Midwest Vegetable Garden Pack
Midwest Vegetable Garden Pack
Place a single order for this item and you will get one packet of each of the items shown below at an overall discount. If you prefer, you can order them individually one by one, by clicking on each item in the list.
A native to Europe and cultivated for centuries as a fresh and dried culinary herb. Common in America by the late 1700s. The plants grow to about eighteen inches, and provide several harvests. The leaves are used fresh to make pesto, and can be dried and used as a seasoning. A favorite in Italian dishes. Prefers well-drained soil, even moisture, and full sun.
Pick the pods while young as they are more tender and succulent and less likely to be stringy. This variety is a canner's favorite as it tends to mature its heavy crop all at once.
Very tasty fresh out of the garden, it also maintains its taste and texture well after being canned or pickled. Globe shaped, excellent color, sweet, smooth and tender.
Developed to withstand the increasing cold of fall. Best for late summer or fall harvests. Compact plants with large crops of side shoots and solid medium green heads. Can survive dry spells.
The 20 to 24 inch tall plants produce heavily. The sprouts are large (up to 1¾ inches), dark-green and firm. Used for fall harvests, it is good fresh or frozen. Developed in 1941.
Also known as 'Vandergaw', this variety is heat resistant, fine-flavored and produces good, hard heads that are ten inches in diameter, average about 12 pounds and are round but flattened on top. Released in 1886.
Outstanding for flavor, this strain has a strong top with four to five inch semi-tapered roots.
Uniform maturing, smooth, pure white heads weighing three to five pounds and six inches across. It is a medium sized plant with good leaf coverage. Released in 1941. It is reliable. Freezes well also.
Leaves are smooth, dark-green in color with fine midribs. It is very vigorous and provides an almost "perpetual" harvest. If you garden in an area with a hot climate, it is a great choice for a continuous supply of tasty summertime greens.
'Triple Play' is an early maturing sweet corn variety that is tolerant of cooler soil temperatures and ideal for locations with shorter growing seasons. If you are blessed with a longer growing season, it can be planted in intervals for an extended fresh corn harvest period.
Strong, vigorous vines that prolifically produce smooth, tender fruit that reach nine inches in length. Good slicer that does not get bitter and is burpless. Cucumber mosaic virus resistant.
'Galeux d' Eysines' is an extremely vigorous, healthy and productive variety. The fruit are beautifully "ugly," weigh between ten and fifteen pounds each and mature to a salmon colored rind that is covered in warts.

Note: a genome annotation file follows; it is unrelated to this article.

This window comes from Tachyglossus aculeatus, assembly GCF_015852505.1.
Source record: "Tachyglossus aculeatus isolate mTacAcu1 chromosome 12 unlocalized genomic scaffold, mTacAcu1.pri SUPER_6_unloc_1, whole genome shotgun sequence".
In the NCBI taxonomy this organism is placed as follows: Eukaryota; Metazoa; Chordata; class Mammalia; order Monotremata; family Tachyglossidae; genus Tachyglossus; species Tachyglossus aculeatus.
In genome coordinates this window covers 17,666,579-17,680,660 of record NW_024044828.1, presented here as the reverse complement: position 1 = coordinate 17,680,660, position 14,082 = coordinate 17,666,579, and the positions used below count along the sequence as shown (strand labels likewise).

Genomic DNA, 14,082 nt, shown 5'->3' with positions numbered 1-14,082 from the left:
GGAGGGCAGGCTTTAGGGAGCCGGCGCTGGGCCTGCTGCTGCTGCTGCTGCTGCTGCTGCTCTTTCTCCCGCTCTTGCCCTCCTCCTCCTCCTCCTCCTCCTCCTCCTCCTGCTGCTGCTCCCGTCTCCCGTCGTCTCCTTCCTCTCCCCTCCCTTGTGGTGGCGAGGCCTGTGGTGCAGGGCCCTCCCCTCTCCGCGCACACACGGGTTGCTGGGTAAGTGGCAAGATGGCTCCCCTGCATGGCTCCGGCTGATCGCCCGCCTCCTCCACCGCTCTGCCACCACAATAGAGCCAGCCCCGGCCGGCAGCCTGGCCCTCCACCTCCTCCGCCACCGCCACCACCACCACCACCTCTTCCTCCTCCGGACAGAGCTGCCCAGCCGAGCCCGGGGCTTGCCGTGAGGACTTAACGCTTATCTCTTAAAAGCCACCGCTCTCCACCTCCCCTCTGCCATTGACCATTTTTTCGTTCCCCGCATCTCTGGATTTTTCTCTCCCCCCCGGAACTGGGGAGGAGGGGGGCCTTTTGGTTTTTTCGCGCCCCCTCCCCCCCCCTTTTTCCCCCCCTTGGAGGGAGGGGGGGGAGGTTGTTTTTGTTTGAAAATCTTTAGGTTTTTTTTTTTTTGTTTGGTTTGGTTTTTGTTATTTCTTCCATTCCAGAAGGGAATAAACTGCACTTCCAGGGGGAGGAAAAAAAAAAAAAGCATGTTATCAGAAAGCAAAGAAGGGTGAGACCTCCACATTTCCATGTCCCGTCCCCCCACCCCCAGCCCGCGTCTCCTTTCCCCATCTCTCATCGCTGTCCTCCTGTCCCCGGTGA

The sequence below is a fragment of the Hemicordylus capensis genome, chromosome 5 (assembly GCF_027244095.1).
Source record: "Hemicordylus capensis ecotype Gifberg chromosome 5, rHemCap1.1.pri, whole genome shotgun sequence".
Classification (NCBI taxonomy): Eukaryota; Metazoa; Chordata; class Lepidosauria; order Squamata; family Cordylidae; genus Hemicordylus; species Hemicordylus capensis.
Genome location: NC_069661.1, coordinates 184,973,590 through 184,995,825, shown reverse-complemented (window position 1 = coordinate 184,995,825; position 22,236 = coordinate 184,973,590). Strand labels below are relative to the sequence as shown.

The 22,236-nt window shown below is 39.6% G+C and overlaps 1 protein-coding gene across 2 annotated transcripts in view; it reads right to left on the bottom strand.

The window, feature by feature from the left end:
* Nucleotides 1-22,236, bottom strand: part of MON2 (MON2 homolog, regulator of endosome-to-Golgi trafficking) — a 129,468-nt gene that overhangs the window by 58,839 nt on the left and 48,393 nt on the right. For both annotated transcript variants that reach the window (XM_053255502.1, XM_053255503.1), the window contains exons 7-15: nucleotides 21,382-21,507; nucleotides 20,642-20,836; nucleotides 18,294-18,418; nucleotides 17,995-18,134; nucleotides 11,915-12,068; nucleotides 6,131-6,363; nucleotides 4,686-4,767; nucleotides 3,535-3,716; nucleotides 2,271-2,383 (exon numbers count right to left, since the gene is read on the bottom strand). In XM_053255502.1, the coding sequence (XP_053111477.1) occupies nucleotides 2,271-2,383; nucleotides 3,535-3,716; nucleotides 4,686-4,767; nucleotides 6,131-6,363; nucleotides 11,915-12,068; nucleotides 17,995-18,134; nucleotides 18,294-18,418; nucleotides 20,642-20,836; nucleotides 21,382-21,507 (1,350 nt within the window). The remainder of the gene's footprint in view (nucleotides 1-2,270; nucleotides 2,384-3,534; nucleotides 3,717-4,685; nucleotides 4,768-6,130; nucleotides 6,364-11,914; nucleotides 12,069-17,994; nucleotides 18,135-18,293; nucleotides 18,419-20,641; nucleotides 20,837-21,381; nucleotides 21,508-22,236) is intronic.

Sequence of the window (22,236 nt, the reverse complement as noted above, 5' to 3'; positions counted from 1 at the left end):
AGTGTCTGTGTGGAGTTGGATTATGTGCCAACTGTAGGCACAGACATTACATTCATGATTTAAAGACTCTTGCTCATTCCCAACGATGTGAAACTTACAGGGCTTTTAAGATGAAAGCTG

Winter Luxury produces dense 6 lbs. rounded fruit. This pumpkin’s skin is orange with netting. This is the variety you need to try if you want the perfect texture for your pumpkin pie. This has been a long-time favorite of our family especially for making pies.
Light tan, seven to nine inches long with a thick neck and a small seed cavity. The flesh is a wonderful, bright orange. An "All-American Selection®" in 1970.
70 days — Diamond Eggplant is a beautiful and versatile variety of eggplant that produces large (6-9 inch), deep purple fruit that are glossy and smooth. This eggplant variety is prized for its sweet and delicate flavor, making it a favorite among gardeners and chefs alike.
Also known as rocket or roquette and is popular in Italian cuisine. Adds an interesting tangy flavor to an otherwise bland salad. All plant parts are edible and harvest is enjoyed over a long period as it is a cut and come again plant.
It prefers cool weather so start sowing successive plantings directly in the garden as soon as the soil can be worked in the spring. Also try an early to mid-fall planting in a cold frame or greenhouse for harvest throughout the winter.
Sow seed ¼ inch deep in a location that receives full sun to partial shade. Best soil temperatures for germination is 40 to 50ºF. Sow about one inch apart thinning plants to a spacing of about six inches. Harvest when the leaves are 2 to 3 inches long.
The leaves are finely curled, bluish green, low growing at twelve to fifteen inches tall with a spread of twenty four to thirty inches. It stands well and is hardy.
Medium-sized heads stay firm and solid even in hot weather. Can be sown in most locations from about March through August for a nearly "year-round" harvest periods. It does well in both hot and cooler locations.
Sow in the spring or late summer. The medium sized heads stay firm and solid even in hot weather. Does well in the North.